Get Focus insights straight to your inbox


Please complete all required fields before sending.

Thank you

We look forward to sharing out of the ordinary insights with you

Sorry there seems to be a technical issue

Following the Conservatives’ victory in the December election, activity in the housing market has strengthened. The Royal Institution of Chartered Surveyors (RICS) reported four-year highs for both supply and demand categories in December, with those highs being surpassed further in January 2020.


It's still fairly early days in 2020, but Knight Frank reported the number of new prospective buyers in London jumped to a 15-year high in the second week of January. The firm has also predicted £48.4 billion of capital will be allocated to London real estate this year, up 21% from 2019.


Those are the stats, but how will international buyers be affected? What challenges do they face when purchasing London residential property? And who can help them navigate a complex and ever-changing market? We spoke to several experts to learn the lay of the land.


Foreign buyers still active

The country's property market may have been characterised by uncertainty last year - the General Election and Brexit being the obvious culprits - but it didn't seem to frighten off too many overseas buyers.


This is especially true in prime central London (PCL), where foreign nationals were responsible for 55% of new purchases in the second half of 2019, according to Hamptons International.


Investec's Quinton Naidoo, Private Banker for international clients, points out that interest rates are at near-record lows, with a weak sterling providing a further boost to purchasing power for some located abroad.


"Overseas buyers understand that having a cheaper source of debt is a far more palatable position when they've got a high-quality asset in a premium area that is hopefully going to appreciate with time," he explains.


Finding the right property

The political landscape may have stabilised, but other challenges remain in the capital's residential property market, such as limited supply.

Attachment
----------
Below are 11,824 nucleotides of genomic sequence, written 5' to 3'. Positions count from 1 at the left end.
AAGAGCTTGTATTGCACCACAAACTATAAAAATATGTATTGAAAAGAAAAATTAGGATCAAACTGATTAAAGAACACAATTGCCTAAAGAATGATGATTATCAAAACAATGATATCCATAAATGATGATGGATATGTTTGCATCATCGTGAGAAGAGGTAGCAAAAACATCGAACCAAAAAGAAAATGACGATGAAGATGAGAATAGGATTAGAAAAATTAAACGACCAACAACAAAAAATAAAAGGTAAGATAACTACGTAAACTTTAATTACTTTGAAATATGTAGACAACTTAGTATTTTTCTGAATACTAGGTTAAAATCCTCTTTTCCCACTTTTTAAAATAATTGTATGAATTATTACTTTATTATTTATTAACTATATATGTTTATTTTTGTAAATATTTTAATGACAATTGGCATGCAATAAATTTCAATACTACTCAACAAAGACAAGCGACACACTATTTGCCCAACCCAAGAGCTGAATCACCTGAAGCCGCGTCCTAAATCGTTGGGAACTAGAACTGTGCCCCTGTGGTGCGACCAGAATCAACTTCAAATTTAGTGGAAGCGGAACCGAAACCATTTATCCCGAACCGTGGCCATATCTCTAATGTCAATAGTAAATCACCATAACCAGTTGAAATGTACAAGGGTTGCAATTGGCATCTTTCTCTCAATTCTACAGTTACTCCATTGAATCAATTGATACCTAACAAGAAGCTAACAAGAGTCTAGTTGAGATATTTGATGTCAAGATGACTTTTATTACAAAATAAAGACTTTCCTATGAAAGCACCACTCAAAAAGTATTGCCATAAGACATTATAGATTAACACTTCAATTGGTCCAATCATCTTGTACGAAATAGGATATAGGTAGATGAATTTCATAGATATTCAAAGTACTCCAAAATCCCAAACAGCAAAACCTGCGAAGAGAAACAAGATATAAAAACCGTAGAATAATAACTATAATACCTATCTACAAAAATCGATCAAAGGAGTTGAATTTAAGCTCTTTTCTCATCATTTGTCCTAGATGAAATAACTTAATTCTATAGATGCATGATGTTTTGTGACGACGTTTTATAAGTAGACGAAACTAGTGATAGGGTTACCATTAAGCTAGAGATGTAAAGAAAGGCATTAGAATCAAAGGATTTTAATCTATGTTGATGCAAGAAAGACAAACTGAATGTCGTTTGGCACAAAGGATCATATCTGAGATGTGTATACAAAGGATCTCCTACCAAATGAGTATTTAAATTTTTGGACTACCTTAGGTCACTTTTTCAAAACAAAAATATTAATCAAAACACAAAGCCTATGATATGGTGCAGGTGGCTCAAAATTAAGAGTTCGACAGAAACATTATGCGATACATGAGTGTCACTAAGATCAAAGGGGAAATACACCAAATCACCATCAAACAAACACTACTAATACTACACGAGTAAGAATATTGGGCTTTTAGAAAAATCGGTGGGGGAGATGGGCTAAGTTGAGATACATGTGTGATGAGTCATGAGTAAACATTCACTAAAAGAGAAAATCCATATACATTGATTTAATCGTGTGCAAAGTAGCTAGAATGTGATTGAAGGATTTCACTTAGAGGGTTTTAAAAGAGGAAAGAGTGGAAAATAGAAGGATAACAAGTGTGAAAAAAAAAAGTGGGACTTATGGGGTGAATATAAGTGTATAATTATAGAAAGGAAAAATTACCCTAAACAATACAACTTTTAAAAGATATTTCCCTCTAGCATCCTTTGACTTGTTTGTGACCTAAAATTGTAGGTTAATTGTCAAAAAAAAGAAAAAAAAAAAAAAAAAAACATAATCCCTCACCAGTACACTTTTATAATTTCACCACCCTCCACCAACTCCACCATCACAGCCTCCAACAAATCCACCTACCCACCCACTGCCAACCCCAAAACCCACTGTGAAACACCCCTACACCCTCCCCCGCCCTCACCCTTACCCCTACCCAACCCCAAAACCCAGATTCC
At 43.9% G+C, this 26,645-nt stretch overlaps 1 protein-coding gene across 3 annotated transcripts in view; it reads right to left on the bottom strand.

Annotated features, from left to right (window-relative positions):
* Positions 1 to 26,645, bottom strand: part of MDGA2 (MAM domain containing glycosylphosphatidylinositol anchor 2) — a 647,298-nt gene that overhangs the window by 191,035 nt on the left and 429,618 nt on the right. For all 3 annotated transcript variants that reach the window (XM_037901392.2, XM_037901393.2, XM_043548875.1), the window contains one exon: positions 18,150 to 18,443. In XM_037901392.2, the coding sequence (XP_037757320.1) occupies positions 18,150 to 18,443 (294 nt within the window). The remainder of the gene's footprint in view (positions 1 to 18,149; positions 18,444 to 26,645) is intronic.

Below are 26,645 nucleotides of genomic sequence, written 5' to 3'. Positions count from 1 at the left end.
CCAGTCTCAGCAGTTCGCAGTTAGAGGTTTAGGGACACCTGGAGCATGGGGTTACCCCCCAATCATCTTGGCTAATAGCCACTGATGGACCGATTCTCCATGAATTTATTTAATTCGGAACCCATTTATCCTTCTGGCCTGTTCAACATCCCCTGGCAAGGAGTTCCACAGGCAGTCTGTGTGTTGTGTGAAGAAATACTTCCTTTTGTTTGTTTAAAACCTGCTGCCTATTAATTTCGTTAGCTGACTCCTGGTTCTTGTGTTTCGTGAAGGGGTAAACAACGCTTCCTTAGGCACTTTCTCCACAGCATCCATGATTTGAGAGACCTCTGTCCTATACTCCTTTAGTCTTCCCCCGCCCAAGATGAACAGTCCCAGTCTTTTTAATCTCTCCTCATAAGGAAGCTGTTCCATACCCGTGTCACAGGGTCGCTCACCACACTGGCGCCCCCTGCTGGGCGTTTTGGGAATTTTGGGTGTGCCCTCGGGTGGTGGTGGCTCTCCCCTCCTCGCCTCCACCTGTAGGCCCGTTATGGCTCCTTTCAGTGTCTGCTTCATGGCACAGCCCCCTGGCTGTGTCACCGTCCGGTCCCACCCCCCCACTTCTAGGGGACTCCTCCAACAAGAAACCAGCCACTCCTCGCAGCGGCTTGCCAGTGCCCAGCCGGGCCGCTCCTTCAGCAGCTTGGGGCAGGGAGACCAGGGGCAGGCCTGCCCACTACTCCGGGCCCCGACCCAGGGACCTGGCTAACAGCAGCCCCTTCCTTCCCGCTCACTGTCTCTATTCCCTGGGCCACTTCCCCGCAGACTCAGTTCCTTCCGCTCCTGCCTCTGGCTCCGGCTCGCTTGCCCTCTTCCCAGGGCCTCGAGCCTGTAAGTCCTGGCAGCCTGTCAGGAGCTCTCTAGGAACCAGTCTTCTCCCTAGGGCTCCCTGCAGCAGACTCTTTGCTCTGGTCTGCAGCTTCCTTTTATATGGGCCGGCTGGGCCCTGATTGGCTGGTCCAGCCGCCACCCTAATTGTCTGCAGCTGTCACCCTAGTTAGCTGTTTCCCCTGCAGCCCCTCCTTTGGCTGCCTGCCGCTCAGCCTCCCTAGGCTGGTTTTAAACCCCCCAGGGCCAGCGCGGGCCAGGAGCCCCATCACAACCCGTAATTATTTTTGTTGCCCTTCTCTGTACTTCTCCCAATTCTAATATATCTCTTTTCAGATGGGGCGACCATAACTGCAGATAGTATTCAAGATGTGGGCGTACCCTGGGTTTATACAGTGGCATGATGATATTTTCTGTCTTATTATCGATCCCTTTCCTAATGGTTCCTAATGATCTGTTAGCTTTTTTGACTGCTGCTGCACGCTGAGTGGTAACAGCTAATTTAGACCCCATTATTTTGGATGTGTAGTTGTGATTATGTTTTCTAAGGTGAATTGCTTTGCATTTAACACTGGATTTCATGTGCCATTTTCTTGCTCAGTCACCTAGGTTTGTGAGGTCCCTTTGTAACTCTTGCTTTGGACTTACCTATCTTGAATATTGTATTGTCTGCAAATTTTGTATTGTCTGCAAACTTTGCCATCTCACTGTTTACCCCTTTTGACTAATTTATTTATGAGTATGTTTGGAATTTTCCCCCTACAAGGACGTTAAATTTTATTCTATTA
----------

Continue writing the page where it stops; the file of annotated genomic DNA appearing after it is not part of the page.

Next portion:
"A lack of stock is a key problem across all price points, postcodes and types of properties. It can be really difficult to find somewhere suitable," says Hannah Aykroyd, managing director of buying agents Aykroyd & Co.

Before last year's election, the Conservative Party pledged to introduce a 3% surcharge on UK properties for certain overseas property buyers.

So, what are the options? We recently talked about how buying agents can support buyers as they search for their ideal properties in PCL locations. Buying agents leverage their comprehensive network of industry contacts to find their clients the best homes, many of which are off-market.


They preview properties, narrow down the search, take the lead on negotiations and more. These services can be especially valuable for overseas buyers when they are faced with a fast-paced bidding environment where every second counts.


"In the section of the market that we focus on, properties sell within weeks or even days. It's difficult to be properly in the fray when you're based abroad and may only have a day or two for viewings," Hannah explains.


"Potential buyers may not even receive a call from estate agents about available properties if they're based overseas and there's already plenty of interest from other buyers. We can help them get that all-important foot in the door."


More than just a search function

Buying agents also work with a panel of property experts who can help international clients with all stages of the transaction process and other areas of concern. Mark Parkinson, head of London properties at Middleton Advisors, says it's crucial for foreign buyers to have access to the right information and advice.